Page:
If you are trying to select text to create highlights or citations, remember that you must now click or tap on the first word, and then click or tap on the last word.
One moment ...
Default project is now your active project.
Project items

Items saved from this article

This article has been saved
Highlights (0)
Some of your highlights are legacy items.

Highlights saved before July 30, 2012 will not be displayed on their respective source pages.

You can easily re-create the highlights by opening the book page or article, selecting the text, and clicking “Highlight.”

Citations (0)
Some of your citations are legacy items.

Any citation created before July 30, 2012 will labeled as a “Cited page.” New citations will be saved as cited passages, pages or articles.

We also added the ability to view new citations from your projects or the book or article where you created them.

Notes (0)
Bookmarks (0)

You have no saved items from this article

Project items include:
  • Saved book/article
  • Highlights
  • Quotes/citations
  • Notes
  • Bookmarks
Notes
Cite this article

Cited article

Style
Citations are available only to our active members.
Buy instant access to cite pages or passages in MLA, APA and Chicago citation styles.

(Einhorn, 1992, p. 25)

(Einhorn 25)

1. Lois J. Einhorn, Abraham Lincoln, the Orator: Penetrating the Lincoln Legend (Westport, CT: Greenwood Press, 1992), 25, http://www.questia.com/read/27419298.

Cited article

Gnawing Dread of the Future
Settings

Settings

Typeface
Text size Smaller Larger Reset View mode
Search within

Search within this article

Look up

Look up a word

  • Dictionary
  • Thesaurus
Please submit a word or phrase above.
Print this page

Print this page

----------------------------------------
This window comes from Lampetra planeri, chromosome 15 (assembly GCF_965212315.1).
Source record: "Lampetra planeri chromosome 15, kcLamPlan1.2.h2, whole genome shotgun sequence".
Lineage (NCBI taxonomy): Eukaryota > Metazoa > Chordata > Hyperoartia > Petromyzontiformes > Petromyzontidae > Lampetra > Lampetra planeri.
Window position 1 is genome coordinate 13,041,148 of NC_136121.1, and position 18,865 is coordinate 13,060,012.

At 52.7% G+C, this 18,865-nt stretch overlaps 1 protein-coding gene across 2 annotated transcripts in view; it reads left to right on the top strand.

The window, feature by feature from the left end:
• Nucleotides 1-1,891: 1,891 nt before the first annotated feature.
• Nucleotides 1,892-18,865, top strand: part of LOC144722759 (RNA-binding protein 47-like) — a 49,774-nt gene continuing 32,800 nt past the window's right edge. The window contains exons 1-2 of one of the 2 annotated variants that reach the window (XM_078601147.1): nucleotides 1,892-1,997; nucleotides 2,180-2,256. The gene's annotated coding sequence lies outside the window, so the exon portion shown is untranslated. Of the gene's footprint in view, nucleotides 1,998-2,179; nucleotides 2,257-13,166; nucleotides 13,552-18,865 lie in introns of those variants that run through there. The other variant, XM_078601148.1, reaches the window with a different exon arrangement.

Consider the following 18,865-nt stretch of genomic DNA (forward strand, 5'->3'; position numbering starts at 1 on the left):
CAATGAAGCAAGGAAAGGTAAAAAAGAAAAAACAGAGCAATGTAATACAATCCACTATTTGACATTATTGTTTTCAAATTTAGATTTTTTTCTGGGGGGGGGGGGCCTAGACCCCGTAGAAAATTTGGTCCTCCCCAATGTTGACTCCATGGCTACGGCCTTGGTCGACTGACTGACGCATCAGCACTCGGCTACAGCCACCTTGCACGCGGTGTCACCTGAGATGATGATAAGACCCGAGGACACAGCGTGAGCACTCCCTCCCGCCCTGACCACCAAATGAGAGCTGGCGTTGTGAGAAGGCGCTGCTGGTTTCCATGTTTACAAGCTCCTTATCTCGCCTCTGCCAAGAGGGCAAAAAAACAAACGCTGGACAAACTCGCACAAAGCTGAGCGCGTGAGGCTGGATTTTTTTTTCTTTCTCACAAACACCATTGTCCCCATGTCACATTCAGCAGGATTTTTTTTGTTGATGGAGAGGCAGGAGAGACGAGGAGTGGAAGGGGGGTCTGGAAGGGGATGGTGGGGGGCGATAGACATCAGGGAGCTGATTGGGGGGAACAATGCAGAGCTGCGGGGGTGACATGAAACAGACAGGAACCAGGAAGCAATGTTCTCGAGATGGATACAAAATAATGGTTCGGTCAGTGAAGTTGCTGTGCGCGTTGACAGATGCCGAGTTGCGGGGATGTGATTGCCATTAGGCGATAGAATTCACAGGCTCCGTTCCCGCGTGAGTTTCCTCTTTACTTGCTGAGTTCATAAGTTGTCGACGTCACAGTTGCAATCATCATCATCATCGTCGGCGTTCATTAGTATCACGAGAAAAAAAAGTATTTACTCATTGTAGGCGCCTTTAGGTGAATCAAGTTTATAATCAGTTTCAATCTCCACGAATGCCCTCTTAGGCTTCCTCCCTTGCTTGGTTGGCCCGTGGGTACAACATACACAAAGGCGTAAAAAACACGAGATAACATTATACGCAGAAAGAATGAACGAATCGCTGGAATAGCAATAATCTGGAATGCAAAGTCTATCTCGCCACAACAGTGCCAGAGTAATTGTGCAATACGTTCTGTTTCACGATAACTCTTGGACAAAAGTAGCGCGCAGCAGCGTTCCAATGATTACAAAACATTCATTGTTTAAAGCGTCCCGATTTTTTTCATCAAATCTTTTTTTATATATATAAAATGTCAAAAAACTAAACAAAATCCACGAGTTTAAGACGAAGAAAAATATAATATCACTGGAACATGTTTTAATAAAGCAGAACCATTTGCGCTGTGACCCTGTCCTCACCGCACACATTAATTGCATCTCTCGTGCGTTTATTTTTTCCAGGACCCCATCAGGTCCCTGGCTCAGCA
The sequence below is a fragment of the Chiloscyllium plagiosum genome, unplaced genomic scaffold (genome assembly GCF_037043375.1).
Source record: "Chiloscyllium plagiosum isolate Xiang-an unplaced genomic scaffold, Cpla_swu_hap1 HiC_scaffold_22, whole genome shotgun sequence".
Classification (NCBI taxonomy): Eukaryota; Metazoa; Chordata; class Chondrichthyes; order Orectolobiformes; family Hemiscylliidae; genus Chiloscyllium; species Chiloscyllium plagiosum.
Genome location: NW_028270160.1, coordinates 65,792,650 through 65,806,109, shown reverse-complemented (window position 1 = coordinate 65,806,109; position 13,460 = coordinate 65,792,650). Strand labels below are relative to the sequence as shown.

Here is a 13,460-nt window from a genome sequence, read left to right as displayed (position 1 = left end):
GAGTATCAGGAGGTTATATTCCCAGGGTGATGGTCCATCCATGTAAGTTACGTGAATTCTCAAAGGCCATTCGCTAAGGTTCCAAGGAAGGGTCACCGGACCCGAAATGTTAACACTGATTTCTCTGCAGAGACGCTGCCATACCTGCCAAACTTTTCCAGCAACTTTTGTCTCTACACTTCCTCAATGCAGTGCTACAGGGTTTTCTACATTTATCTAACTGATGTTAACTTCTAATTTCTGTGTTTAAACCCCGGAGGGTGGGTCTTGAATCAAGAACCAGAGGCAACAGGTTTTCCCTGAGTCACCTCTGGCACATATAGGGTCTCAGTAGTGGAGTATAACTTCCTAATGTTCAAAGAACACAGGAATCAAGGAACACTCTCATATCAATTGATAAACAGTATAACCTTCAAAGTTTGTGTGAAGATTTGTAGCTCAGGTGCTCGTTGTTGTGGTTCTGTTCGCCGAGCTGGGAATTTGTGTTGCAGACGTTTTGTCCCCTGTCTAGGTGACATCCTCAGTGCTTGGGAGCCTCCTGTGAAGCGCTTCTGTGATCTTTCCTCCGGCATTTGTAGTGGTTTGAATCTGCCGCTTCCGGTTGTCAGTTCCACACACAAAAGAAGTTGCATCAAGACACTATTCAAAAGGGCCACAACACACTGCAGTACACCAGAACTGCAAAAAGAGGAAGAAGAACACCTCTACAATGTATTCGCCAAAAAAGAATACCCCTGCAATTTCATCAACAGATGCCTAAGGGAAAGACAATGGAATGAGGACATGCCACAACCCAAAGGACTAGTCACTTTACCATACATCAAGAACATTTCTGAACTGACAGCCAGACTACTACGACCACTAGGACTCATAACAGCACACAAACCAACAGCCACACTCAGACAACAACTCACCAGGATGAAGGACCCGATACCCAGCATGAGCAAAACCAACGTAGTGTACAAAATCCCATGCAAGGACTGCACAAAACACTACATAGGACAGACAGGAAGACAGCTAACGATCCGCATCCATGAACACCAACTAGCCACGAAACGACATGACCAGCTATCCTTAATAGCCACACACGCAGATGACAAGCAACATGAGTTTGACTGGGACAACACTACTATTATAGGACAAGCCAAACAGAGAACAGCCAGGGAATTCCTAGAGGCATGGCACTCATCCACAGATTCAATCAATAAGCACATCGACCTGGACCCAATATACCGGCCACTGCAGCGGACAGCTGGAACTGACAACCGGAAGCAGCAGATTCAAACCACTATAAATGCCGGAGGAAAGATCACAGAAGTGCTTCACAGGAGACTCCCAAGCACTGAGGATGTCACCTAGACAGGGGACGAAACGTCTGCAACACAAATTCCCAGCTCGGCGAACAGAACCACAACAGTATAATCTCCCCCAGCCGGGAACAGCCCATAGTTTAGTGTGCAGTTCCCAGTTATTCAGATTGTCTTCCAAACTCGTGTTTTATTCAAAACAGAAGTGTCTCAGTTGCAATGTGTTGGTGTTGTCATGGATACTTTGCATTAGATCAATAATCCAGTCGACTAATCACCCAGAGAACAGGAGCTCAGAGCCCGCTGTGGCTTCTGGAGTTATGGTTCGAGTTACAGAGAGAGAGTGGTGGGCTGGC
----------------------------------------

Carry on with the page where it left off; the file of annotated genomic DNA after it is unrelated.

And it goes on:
Why can't I print more than one page at a time?

Help
Full screen

matching results for page

    Questia reader help

    How to highlight and cite specific passages

    1. Click or tap the first word you want to select.
    2. Click or tap the last word you want to select, and you’ll see everything in between get selected.
    3. You’ll then get a menu of options like creating a highlight or a citation from that passage of text.

    OK, got it!

    Cited passage

    Style
    Citations are available only to our active members.
    Buy instant access to cite pages or passages in MLA, APA and Chicago citation styles.

    "Portraying himself as an honest, ordinary person helped Lincoln identify with his audiences." (Einhorn, 1992, p. 25).

    "Portraying himself as an honest, ordinary person helped Lincoln identify with his audiences." (Einhorn 25)

    "Portraying himself as an honest, ordinary person helped Lincoln identify with his audiences."1

    1. Lois J. Einhorn, Abraham Lincoln, the Orator: Penetrating the Lincoln Legend (Westport, CT: Greenwood Press, 1992), 25, http://www.questia.com/read/27419298.

    Cited passage

    Thanks for trying Questia!

    Please continue trying out our research tools, but please note, full functionality is available only to our active members.

    Your work will be lost once you leave this Web page.

    Buy instant access to save your work.

    Already a member? Log in now.

    Author Advanced search

    Oops!

    An unknown error has occurred. Please click the button below to reload the page. If the problem persists, please try again in a little while.